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Communicating with families: Parents as partners – Making a difference together

Last Updated on 07/12/2023 by Sarah Sarsby

The BHTA has worked with the Don’t Call Me Mum campaign initiative to produce this article. We want to help professionals and companies working with carers and families of adults and children with additional needs to demonstrate their respect of parents as partners.

When you enter a family’s house, it is also their home, their place of comfort, and a safe space. Whilst keeping this in mind, professionals should understand the potential anxieties and fears families may have around outsiders entering their home and the decisions that may be made. Working with parents/carers and involving them at every stage of a meeting/assessment will help gain their respect and trust.

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Companies, professionals, and parents are all the experts in their own right. Bringing together everyone’s skills, knowledge and resources creates the best outcome because when parents are partners; everyone, especially the person with the disability, wins.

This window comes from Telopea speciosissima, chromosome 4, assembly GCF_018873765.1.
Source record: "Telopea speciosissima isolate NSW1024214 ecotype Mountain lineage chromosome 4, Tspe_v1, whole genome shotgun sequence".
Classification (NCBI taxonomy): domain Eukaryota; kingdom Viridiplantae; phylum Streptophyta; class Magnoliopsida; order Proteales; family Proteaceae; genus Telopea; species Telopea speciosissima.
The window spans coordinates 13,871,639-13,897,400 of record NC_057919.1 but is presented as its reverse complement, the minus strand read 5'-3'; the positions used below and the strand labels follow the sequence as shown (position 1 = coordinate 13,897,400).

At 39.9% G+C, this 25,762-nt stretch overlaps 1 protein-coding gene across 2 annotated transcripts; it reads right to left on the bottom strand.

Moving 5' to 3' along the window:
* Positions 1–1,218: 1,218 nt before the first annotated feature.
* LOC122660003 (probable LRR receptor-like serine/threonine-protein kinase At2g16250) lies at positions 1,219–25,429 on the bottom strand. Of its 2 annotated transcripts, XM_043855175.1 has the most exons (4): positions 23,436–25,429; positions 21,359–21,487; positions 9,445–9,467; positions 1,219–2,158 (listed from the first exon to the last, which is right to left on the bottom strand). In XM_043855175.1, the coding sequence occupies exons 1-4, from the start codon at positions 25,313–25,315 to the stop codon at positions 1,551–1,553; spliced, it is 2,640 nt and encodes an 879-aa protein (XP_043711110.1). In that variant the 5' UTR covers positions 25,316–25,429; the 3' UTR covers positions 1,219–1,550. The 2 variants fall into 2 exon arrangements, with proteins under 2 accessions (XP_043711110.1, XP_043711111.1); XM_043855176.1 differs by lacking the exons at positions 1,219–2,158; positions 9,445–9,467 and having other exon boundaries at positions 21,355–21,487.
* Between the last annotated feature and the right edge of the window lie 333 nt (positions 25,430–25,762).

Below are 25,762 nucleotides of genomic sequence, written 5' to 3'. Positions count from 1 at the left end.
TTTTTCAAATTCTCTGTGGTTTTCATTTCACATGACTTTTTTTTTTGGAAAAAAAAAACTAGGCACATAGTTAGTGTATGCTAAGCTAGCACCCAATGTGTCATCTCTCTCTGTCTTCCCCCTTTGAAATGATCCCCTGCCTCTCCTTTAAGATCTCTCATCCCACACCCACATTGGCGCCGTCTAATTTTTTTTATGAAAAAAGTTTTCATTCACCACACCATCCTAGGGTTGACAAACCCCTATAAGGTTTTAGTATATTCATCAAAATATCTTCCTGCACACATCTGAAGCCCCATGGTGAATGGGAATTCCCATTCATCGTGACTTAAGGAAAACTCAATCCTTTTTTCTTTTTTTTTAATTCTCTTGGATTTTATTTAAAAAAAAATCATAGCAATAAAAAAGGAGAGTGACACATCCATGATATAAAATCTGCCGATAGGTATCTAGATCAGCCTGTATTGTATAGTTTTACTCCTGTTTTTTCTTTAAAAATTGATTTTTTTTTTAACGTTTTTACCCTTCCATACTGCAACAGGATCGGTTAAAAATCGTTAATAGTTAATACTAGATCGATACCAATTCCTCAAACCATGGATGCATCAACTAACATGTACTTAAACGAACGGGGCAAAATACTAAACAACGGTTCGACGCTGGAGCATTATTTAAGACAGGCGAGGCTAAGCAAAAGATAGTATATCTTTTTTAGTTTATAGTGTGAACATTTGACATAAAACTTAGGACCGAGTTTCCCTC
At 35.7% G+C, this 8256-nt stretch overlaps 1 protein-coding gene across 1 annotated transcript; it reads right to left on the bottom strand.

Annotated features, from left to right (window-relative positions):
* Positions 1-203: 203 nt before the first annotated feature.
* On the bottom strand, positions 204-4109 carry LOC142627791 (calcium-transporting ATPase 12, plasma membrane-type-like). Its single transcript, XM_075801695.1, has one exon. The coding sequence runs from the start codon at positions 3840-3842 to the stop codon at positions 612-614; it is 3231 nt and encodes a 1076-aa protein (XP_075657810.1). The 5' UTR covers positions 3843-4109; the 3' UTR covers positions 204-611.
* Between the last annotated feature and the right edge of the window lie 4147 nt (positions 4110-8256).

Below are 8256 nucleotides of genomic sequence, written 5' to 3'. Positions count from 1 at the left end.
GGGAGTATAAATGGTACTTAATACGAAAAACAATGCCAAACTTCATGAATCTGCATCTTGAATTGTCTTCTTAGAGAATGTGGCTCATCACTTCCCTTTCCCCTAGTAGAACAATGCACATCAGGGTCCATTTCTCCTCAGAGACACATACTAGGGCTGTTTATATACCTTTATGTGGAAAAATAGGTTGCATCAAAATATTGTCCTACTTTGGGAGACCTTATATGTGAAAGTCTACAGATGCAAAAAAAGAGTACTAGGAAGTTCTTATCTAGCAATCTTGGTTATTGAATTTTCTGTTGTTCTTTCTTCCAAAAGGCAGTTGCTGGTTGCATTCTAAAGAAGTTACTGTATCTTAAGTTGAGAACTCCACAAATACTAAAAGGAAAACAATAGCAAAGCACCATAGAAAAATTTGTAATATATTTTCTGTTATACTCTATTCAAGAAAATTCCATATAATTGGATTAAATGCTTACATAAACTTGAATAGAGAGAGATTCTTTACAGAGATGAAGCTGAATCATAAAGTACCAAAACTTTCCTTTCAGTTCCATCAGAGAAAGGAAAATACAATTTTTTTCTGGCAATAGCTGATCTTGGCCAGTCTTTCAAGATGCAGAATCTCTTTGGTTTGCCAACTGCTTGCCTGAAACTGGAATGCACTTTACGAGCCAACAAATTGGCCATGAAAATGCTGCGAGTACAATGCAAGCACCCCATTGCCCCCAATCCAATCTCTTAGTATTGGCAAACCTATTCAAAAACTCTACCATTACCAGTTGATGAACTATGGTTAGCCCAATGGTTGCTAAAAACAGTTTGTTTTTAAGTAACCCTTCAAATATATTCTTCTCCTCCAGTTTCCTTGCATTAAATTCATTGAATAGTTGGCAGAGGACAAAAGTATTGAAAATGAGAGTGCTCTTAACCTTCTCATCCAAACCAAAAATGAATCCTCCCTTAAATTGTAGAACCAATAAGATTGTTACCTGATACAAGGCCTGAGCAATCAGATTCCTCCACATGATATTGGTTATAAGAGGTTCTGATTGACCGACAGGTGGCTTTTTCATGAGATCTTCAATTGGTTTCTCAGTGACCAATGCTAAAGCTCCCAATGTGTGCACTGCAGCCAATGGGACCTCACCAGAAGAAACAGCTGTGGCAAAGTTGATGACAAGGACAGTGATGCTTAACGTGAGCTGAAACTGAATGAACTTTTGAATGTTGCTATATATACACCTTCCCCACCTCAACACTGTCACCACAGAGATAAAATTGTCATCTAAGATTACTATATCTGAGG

Every family has a story. Every interaction is part of an ongoing journey littered with complications, emotions and challenges.

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Every person has a different set of priorities and expectations. When each party openly communicates their agenda and priorities, progress can be made.

We have established some top tips to help when working with families.


  • Look parents/carers in the eye, shake their hand, smile, introduce yourself and ask their name.
  • When introduced to a family, talk directly to the child or adult with a disability even though they may not be able to respond and where possible find out how they communicate.
  • Listen.
  • Give clear, honest, and accessible information.
  • Ensure parents/carers and person with disability are involved in the decision-making process and know what outcomes to expect.
  • Give the opportunity to ask questions.


  • Call parents Mum or Dad.
  • Assume you can see a disability.
  • Minimise parent’s concerns.
  • Don’t underestimate the extent of a parent’s workload.
  • Underrate a person’s ability to understand, communicate, and contribute.

The BHTA is one of the UK’s oldest and largest healthcare trades association. To find out more about the BHTA and see other useful guidance articles, click here.

To become a supporter of ‘Don’t Call Me Mum’ and show that your company, department, or school acknowledges the essential contribution parents make, order your supporters pack and contact us to add our logo to your website. Email us: or visit the Don’t Call Me Mum website.

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With thanks to Born at the Right Time bringing a family’s perspective to professional practice and pioneer of the Don’t Call Me Mum initiative.

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